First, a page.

Mikhail Gorbachev, the leader of the Soviet Union who ended Communist rule in Eastern Europe and was awarded the Nobel Peace Prize, will deliver a major address titled “Perspectives on Global Change” at 8 p.m. Wednesday, Oct. 19, at Allan P. Kirby Sports Center, followed by a question-and-answer session.
Doors will open at 6:30 p.m. Tickets are required to attend the address. The supply of tickets, which were free of charge, is now exhausted. Alumni gatherings will feature a live streaming of President Gorbachev’s address.
Gorbachev’s visit to Lafayette celebrates the creation of a new center for global education made possible by the support of Walter Oechsle ’57 and his wife, Christa.
“Connecting the classroom to the world outside our walls is at the core of the College’s mission,” says Lafayette President Daniel H. Weiss. “We are immensely grateful to Walter and Christa Oechsle for their exemplary dedication, vision, and generosity that are enabling the College to broaden the global dimension of our educational offerings.
“This initiative reflects our commitment to a curriculum that meets the needs of our students and graduates in a complex, rapidly changing world,” Weiss adds. “We are honored that Mikhail Gorbachev, a towering international figure who played a courageous and pivotal role in transforming our world, will play a role as we launch our new center at Lafayette.”
The Oechsle Center for Global Education will be housed in a new academic building with faculty offices, seminar rooms, and state-of-the-art classrooms with international connectivity, in addition to space for public lectures and common areas to encourage dialogue about global issues. Building on the College’s historic strengths, a significantly revised major in international affairs will be the core of the global education program. The curriculum also will include study-abroad courses, a capstone experience, community-based learning, and area studies programs.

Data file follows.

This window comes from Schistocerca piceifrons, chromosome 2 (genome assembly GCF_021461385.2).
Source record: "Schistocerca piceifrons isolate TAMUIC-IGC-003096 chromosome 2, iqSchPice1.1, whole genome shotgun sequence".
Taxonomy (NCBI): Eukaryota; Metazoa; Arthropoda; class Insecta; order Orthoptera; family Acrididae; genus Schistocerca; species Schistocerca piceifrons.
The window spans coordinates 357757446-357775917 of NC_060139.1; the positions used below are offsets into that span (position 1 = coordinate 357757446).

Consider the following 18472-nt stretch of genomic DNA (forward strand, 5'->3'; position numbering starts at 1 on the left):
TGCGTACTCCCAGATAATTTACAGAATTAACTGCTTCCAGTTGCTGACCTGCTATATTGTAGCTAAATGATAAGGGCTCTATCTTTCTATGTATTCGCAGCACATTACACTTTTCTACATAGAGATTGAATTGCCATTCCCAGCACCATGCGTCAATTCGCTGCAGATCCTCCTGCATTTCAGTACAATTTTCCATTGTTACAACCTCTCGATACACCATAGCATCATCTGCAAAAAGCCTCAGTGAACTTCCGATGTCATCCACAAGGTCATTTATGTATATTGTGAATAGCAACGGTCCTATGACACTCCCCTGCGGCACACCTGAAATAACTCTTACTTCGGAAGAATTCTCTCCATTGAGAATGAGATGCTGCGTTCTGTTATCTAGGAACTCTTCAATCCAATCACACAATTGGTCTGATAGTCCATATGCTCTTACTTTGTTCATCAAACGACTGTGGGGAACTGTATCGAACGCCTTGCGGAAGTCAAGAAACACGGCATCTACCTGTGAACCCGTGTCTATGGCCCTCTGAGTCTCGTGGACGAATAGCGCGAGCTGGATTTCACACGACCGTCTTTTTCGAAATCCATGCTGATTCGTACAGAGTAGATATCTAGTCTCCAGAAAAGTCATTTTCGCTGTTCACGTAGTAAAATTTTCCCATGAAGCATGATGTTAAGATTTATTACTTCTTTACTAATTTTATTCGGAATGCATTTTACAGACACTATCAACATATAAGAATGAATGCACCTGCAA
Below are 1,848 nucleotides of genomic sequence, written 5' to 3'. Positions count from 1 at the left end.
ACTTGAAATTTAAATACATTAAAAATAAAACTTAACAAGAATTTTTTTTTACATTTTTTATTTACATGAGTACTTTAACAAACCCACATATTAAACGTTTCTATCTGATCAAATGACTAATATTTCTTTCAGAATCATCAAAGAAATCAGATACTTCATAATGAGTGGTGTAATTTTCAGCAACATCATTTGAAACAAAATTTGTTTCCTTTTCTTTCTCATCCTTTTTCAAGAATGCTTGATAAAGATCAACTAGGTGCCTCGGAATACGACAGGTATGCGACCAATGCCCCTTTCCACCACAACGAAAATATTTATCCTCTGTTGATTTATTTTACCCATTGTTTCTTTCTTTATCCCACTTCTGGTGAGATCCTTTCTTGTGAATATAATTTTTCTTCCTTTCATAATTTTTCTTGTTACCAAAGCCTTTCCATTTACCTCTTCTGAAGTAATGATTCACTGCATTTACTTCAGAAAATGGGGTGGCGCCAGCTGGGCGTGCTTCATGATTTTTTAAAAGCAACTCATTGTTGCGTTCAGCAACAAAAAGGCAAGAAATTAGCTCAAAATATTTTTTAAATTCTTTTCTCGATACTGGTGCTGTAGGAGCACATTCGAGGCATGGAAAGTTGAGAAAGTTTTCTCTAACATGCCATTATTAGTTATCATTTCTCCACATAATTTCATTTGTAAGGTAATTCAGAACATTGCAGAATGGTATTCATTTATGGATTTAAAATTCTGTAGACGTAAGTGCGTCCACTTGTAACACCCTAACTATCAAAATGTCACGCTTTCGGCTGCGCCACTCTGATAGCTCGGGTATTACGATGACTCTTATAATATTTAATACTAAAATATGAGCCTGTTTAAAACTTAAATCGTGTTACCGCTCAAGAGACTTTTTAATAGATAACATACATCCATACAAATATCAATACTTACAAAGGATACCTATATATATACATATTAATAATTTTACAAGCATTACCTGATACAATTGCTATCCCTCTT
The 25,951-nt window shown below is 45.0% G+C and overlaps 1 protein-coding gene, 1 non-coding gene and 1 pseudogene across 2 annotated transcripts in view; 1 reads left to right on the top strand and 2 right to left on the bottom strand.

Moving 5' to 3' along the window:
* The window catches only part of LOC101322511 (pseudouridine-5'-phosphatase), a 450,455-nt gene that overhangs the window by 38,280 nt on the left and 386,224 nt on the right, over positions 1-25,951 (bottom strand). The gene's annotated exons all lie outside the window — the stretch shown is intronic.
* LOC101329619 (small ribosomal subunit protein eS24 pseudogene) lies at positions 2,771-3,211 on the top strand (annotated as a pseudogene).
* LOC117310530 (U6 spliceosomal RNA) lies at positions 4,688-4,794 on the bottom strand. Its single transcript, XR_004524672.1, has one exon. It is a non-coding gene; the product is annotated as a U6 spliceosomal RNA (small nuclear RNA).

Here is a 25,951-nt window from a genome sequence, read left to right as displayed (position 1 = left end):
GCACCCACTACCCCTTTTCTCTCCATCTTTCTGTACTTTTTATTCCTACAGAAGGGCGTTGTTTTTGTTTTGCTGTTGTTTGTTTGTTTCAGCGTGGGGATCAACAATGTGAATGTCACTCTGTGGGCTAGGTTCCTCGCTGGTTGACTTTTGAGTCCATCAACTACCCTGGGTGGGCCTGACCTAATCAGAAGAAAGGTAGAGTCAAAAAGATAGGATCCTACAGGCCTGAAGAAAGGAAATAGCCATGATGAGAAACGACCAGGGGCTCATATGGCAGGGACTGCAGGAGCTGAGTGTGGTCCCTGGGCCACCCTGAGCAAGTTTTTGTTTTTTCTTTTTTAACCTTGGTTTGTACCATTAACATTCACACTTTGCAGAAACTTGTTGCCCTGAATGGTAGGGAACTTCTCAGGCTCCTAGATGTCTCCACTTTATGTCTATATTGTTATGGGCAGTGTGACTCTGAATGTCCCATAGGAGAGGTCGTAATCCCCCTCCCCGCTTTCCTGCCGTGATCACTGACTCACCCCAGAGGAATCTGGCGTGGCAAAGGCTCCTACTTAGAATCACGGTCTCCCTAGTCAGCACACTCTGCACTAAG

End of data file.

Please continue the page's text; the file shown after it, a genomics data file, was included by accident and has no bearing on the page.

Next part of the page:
Wendy L. Hill, provost and dean of the faculty, says, “The College’s Ad Hoc Committee on Global Education, which had faculty from all divisions, provided wide-ranging recommendations that touch the educational experiences of all our students and their collective vision will be reflected in the new Oechsle Center. Having the Center for Community-based Learning, Research, and Service as a component of the Oechsle Center also helps to underscore our view that Lafayette graduates of tomorrow must not only learn about the world but also how to engage with communities.”
“How fitting it is that Mikhail Gorbachev will denote the beginning of the Oechsle Center for Global Education,” Hill says. “He epitomizes the changing landscape of the global international experience, and his visit signals our changing approach to global education. It is not for the benefit of a few or of a particular major, but rather an integrative experience for all our students.”
As the general secretary of the Communist Party of the Soviet Union from 1985 to 1991 and president of the Soviet Union in 1990–91, Gorbachev taught the world two new words, perestroika (governmental restructuring) and glasnost (political openness) and is credited with implementing revolutionary political and economic reforms in his country that fostered a new policy of peace and cooperation with the United States.
At the 1990 Peace Prize award ceremony, Gidske Anderson, chairperson of the Norwegian Nobel Committee said, “The committee has made this award in recognition of the leading role Mikhail Gorbachev has played in the radical changes that have taken place in East-West relations. He has undoubtedly cooperated with other persons and other nations. But . . . his manifold personal contributions and his efforts on behalf of the Soviet Union have proved decisive.”
Gorbachev’s visit to Lafayette coincides with the 20th anniversary of the collapse of the Soviet Union later this year.